The Cross-Generational Battle with PTSD

From the beginning of war, those thrust onto the field of battle have gone through their own levels of mental trauma. ACRONYM, a 94-minute film documentary, takes an in-depth and personal look at those who are experiencing, suffering from and living with Post-Traumatic Stress Disorder, or PTSD. The film examines the common bond these brave veterans share: the demons that only war can bring. ACRONYM features extensive interviews with U.S. veterans from WWII, Korea, Vietnam, Gulf Wars I and II, Somalia, Iraq and Afghanistan. For some WWII veterans, they are only now dealing with their PTSD – some 70 years after serving.


These are stories that must be shared, and ACRONYM is an incredibly touching portrayal of life with PTSD. The film also presents alternative therapies and treatments, both traditional methods and promising non-traditional techniques. And finally, after documenting the triumphs, struggles, heartbreak and sacrifice of our veterans and their families, ACRONYM looks ahead with hope. ACRONYM is a gripping, vivid and real account of the invisible trauma war leaves behind. Regardless of their combat tours in different wars, many U.S. veterans living with PTSD share the same common enemy. ACRONYM takes a different approach to examining this important topic, with veterans sharing their most personal stories of both horror and triumph.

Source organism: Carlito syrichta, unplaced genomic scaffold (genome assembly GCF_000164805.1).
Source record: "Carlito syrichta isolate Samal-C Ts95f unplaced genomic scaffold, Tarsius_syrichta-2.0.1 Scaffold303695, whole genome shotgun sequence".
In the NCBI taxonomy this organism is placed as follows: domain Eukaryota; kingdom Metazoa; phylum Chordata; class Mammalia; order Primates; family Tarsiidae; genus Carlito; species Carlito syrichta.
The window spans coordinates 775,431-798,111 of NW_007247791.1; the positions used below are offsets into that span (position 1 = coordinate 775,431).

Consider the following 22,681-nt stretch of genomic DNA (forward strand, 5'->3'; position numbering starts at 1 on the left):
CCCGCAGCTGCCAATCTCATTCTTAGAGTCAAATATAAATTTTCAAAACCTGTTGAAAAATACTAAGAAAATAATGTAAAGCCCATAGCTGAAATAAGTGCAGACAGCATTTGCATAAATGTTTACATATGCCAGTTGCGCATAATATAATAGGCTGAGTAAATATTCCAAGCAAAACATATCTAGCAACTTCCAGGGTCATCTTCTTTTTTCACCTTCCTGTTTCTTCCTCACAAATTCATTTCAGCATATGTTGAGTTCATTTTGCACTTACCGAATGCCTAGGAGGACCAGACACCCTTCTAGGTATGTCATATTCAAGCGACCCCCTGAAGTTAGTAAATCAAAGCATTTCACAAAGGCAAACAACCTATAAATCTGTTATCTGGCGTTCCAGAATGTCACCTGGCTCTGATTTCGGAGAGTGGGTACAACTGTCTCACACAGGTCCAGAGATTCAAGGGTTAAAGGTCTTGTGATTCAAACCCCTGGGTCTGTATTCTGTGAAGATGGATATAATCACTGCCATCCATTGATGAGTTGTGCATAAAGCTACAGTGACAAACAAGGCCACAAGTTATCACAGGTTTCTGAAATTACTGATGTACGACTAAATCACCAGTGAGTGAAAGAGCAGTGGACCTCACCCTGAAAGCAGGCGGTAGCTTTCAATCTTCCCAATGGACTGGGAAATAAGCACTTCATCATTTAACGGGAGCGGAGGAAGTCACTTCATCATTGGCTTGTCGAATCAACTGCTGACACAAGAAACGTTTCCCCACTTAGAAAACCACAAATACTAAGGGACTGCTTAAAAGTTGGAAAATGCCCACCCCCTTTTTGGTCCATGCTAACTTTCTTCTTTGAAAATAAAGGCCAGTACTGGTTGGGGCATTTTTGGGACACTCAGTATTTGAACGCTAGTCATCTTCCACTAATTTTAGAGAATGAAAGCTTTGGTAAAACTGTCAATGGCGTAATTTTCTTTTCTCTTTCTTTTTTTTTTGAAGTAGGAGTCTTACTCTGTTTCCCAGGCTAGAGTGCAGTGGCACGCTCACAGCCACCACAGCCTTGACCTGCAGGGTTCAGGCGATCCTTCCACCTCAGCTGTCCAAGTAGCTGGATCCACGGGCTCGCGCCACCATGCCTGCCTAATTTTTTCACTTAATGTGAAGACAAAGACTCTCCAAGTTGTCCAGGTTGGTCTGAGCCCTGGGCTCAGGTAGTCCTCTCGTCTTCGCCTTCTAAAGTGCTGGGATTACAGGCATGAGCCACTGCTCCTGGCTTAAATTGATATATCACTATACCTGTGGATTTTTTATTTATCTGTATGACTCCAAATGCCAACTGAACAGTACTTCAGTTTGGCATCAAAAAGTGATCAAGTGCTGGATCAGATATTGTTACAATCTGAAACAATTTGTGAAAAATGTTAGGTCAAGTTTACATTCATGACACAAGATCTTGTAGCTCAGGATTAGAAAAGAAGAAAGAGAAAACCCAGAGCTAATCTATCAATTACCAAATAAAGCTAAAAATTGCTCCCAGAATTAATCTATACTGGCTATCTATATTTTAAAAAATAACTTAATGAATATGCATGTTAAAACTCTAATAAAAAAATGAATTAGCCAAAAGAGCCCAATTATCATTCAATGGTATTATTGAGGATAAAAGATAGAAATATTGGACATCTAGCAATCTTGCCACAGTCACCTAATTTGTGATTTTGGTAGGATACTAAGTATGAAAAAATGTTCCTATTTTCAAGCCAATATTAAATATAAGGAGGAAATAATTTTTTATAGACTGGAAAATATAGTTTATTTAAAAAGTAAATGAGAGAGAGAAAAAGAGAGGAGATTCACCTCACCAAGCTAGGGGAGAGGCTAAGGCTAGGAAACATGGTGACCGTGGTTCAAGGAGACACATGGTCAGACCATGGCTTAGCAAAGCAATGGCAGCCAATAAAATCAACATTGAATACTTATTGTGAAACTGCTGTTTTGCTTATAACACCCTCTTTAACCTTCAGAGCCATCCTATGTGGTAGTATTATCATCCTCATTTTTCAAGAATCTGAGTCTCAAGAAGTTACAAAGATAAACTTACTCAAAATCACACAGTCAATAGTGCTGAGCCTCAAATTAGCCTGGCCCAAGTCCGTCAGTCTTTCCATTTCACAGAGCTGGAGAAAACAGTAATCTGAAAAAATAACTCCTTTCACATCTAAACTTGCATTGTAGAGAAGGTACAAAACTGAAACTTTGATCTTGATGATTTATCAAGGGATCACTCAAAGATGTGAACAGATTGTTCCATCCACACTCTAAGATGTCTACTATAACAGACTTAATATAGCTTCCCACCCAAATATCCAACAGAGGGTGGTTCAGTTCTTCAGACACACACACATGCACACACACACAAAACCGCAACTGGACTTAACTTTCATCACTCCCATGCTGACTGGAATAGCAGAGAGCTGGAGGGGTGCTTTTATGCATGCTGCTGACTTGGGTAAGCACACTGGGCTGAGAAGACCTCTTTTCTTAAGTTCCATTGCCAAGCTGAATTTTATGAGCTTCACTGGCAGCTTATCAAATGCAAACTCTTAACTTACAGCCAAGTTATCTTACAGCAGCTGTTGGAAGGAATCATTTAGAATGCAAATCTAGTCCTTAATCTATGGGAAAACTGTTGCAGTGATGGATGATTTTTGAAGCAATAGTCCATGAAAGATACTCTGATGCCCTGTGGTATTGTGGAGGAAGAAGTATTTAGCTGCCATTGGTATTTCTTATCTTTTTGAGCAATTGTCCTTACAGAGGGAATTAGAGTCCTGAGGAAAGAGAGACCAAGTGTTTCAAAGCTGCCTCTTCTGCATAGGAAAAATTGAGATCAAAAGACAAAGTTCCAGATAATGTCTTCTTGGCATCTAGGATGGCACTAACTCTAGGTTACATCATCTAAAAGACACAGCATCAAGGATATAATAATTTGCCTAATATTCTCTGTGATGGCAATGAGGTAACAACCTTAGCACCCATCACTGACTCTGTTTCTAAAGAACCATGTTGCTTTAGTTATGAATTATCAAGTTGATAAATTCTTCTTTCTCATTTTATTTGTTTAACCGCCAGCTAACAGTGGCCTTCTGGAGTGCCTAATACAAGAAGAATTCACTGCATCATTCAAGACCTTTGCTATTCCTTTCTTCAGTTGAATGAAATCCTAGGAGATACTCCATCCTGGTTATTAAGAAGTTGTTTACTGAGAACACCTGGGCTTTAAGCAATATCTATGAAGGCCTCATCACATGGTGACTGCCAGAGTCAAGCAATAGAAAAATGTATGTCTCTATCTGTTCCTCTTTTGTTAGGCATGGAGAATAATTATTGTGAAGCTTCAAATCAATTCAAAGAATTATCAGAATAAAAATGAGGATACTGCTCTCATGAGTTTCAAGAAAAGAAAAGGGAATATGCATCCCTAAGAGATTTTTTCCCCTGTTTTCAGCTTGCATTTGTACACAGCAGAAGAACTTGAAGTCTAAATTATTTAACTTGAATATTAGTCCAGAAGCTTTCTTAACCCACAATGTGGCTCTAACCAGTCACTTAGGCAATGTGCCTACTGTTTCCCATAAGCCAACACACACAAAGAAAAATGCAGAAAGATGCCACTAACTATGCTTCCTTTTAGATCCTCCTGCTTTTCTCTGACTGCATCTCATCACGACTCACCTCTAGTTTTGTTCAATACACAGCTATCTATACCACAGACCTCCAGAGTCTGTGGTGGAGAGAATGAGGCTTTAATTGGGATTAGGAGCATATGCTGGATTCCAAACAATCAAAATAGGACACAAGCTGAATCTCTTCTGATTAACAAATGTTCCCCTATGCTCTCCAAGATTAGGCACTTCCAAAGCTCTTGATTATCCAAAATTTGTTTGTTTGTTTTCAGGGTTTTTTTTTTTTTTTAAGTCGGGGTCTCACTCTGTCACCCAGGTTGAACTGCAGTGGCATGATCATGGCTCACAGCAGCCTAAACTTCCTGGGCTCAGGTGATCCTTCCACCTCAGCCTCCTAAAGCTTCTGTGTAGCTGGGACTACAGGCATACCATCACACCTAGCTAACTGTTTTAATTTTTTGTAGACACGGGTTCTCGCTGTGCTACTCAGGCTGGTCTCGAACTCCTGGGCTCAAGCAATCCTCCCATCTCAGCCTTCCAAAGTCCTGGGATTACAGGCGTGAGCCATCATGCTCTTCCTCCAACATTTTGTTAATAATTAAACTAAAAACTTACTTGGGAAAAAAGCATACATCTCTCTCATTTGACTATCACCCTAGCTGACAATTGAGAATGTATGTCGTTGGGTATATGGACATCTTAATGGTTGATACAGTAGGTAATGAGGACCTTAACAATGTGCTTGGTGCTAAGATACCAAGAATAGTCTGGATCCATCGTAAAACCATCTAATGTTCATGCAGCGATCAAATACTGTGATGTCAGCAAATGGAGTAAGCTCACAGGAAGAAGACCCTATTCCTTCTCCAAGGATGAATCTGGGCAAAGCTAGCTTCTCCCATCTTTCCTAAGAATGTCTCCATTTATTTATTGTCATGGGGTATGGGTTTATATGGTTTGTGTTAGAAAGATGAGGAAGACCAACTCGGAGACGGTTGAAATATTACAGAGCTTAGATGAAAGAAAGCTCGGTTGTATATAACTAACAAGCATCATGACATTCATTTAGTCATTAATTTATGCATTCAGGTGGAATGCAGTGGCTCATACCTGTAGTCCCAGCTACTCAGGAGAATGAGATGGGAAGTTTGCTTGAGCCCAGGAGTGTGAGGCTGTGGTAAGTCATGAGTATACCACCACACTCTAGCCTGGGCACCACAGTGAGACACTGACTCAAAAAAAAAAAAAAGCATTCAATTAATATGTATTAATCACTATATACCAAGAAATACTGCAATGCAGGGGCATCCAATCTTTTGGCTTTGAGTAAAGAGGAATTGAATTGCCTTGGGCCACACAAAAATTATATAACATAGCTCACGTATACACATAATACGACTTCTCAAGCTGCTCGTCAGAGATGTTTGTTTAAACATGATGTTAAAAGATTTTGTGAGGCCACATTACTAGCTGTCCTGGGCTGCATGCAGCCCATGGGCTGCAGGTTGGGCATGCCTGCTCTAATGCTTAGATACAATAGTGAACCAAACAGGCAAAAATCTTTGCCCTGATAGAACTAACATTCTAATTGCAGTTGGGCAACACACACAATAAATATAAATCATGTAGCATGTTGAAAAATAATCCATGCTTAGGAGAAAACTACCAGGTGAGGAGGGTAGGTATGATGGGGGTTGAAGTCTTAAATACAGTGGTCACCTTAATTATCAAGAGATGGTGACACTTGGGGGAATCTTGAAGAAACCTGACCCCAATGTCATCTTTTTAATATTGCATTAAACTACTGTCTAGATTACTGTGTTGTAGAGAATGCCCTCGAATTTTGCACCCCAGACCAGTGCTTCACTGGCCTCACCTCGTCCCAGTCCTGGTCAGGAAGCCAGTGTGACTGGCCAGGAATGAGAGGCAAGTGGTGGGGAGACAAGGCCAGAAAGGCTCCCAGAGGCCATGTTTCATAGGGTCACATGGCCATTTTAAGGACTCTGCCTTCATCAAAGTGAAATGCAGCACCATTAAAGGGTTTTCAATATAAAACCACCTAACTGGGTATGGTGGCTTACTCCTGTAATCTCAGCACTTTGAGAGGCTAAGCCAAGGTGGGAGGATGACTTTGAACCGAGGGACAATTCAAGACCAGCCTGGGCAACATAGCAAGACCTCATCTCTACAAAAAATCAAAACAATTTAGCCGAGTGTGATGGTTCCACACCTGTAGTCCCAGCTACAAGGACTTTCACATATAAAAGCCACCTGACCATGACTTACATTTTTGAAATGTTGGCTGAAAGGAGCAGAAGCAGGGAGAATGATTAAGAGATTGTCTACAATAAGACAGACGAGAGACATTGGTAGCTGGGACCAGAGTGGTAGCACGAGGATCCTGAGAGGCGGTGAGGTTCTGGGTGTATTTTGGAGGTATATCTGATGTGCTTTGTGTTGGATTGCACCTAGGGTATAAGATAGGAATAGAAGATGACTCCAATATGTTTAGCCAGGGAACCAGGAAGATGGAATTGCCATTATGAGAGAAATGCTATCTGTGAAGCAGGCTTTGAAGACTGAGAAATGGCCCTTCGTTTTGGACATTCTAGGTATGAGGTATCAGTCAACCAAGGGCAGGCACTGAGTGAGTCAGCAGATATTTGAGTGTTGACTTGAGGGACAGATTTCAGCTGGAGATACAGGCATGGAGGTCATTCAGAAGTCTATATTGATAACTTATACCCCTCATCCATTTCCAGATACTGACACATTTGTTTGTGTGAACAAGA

The Community Benefits of this film to date include:


  • World premiere over two days drew nearly 2,000 attendees.
  • Invited twice to present on Capitol Hill, once to House Veteran Affairs Committee to discuss alternative therapies to help veterans.
  • Over 6,000 DVDs given away at no charge to veterans and their families.
  • Over 40 private screenings of film with PTSD counselors on site for veterans
  • Unsolicited, two dozen veterans said the film literally saved their life.

Format combat veteran, now veteran PTSD counselor Duane France wrote in his blog about ACRONYM; “Acronym is about PTSD, suicide, recovery, and hope. If you are a family member or a loved one of a veteran, I highly recommend that you watch it. If you work with veterans, or want to do so in any way, I recommend you watch it. If you’re a veteran, I think it’s extremely important that you watch it, but might also want to make sure you’re in a good place, both emotionally and physically.”